People often have preconceived ideas about ADD testing. It is important to keep in mind that the goal of ADD testing is to provide objective testing data to help identify the type and severity of the ADD.

Common misconceptions about testing:

  • I’ll fail and be embarrassed; the reality is that there are no grades, just standard scores that describe relative strengths and weaknesses.
  • It will be all academic stuff and I hate tests like that; the reality is that the tests are mostly a series of puzzles and tasks that are new and somewhat interesting.
  • It will take many hours; the reality is that it will generally take about two hours to complete the cognitive ability tests.
  • It will be very tiring and uncomfortable; the reality is that the pace is fast and there are enough short breaks to make the time pass quickly.
  • It will be very expensive; although insurance does not cover ADD testing, the cost is relatively low; use of a single comprehensive test helps reduce cost.
  • Test data and reports will be relatively useless and just gather dust; the reality is that the report is extensive but easily understood and highly useful in planning.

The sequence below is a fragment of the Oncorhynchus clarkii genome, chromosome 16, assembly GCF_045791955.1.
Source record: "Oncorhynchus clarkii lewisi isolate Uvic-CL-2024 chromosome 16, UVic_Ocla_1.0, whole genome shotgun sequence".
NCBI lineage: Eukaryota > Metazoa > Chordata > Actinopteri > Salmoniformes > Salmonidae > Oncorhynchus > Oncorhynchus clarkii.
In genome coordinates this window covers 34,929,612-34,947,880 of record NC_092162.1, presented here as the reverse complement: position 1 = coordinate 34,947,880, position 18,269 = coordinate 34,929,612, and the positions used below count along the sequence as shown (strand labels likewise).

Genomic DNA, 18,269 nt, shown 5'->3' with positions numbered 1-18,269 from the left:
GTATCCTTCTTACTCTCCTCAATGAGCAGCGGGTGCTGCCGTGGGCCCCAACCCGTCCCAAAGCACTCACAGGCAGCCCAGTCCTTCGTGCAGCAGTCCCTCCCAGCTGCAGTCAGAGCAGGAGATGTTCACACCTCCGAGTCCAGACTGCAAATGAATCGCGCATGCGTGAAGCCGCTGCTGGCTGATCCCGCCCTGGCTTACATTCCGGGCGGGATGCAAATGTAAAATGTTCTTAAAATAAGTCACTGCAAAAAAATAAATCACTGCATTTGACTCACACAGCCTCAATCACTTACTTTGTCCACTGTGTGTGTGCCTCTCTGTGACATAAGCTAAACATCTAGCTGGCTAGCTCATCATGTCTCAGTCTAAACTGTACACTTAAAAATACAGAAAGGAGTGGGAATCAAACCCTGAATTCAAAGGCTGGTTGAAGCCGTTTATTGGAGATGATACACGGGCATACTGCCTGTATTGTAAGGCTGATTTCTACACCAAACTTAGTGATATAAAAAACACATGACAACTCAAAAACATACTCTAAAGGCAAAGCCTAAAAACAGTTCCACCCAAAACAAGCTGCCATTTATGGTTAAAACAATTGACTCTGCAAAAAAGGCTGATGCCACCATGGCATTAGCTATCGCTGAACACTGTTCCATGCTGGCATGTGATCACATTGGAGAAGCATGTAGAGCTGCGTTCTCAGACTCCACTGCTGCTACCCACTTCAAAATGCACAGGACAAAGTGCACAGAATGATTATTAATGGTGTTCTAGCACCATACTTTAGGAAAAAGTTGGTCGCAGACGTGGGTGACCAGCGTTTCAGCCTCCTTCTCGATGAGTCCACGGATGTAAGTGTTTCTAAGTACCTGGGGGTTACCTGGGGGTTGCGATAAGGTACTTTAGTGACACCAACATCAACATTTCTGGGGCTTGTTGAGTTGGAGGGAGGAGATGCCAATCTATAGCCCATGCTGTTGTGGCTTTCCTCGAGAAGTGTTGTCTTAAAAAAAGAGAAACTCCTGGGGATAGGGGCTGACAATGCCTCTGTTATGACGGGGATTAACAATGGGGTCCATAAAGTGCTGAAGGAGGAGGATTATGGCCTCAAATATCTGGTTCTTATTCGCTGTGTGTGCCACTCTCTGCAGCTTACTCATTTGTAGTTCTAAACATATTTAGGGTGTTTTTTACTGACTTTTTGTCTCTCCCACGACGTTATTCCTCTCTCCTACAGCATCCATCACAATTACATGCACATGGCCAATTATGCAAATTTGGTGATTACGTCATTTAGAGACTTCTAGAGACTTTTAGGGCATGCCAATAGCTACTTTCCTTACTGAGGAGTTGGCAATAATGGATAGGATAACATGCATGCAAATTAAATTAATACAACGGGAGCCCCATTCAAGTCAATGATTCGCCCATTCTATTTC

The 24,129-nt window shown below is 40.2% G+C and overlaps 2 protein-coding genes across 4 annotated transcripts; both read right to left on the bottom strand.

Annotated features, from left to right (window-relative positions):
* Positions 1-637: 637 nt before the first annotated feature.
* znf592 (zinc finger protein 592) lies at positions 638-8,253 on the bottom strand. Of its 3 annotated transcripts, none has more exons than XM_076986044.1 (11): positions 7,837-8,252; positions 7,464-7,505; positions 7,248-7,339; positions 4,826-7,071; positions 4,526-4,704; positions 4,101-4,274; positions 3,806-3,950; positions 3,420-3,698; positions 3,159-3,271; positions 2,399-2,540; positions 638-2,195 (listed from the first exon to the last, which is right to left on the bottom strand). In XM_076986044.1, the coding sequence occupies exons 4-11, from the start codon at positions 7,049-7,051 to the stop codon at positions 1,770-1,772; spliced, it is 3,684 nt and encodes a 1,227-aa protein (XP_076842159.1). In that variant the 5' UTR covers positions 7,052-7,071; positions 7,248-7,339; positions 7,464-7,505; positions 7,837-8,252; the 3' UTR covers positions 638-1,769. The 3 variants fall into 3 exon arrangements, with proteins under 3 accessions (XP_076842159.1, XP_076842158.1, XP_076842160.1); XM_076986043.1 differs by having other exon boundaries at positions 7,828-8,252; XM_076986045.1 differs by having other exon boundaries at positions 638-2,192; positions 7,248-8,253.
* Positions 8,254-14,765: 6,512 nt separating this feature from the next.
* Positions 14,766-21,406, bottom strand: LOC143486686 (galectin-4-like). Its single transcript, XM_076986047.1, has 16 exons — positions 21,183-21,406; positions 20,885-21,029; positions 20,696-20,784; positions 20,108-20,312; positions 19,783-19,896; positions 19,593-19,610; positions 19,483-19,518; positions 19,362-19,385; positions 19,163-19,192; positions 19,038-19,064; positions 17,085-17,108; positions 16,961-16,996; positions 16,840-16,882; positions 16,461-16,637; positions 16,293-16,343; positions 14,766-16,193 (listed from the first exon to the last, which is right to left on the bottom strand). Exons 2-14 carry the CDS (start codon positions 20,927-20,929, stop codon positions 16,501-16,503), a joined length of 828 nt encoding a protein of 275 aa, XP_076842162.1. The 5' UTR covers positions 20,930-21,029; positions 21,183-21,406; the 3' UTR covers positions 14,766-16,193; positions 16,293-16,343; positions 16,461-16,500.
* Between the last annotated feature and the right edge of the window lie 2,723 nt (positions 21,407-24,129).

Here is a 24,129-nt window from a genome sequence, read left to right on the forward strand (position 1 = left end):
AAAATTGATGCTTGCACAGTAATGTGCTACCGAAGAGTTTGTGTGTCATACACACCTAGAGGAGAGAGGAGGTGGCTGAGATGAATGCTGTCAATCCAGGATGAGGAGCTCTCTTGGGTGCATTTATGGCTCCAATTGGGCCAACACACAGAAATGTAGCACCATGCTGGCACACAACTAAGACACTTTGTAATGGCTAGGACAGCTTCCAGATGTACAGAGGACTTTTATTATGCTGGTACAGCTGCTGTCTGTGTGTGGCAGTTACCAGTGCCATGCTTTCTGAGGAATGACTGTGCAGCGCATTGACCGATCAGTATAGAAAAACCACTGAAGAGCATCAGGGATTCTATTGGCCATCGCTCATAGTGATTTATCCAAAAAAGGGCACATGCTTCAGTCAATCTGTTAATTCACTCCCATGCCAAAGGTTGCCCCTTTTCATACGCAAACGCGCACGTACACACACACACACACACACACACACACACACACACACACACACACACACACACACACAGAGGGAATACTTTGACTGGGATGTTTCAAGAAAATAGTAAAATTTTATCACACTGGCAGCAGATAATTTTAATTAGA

• Testing is useful only for diagnostic purposes; the reality is that retesting on several key subtests can measure improvements with treatment.
  • Testing isn’t necessary to obtain extended testing time for the SATs or for accommodations at college; the reality is that a recent evaluation of cognitive abilities and academic skills is required for the SATs and for accommodations at college.
  • Any testing will be sufficient for the SATs and colleges; the reality is that the evaluation and report must be very comprehensive and thorough. The Woodcock Johnson battery is accepted; others may not be acceptable.